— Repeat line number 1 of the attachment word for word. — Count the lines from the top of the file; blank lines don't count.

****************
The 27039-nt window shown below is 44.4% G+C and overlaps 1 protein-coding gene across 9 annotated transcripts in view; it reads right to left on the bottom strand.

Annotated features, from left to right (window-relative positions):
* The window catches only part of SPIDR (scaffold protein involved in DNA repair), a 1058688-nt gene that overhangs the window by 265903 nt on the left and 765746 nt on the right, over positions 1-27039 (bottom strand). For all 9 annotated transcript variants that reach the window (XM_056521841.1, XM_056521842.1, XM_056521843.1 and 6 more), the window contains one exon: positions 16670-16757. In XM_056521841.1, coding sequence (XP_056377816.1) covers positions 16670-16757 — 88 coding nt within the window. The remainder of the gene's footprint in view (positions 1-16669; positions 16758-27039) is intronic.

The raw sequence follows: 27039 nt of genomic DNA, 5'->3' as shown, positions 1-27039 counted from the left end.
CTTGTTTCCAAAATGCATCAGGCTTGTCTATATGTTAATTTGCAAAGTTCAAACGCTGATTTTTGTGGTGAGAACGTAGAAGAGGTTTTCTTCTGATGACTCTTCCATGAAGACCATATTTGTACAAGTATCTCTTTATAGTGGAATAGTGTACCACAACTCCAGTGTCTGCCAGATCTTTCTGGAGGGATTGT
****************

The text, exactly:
The 27039-nt window shown below is 44.4% G+C and overlaps 1 protein-coding gene across 9 annotated transcripts in view; it reads right to left on the bottom strand.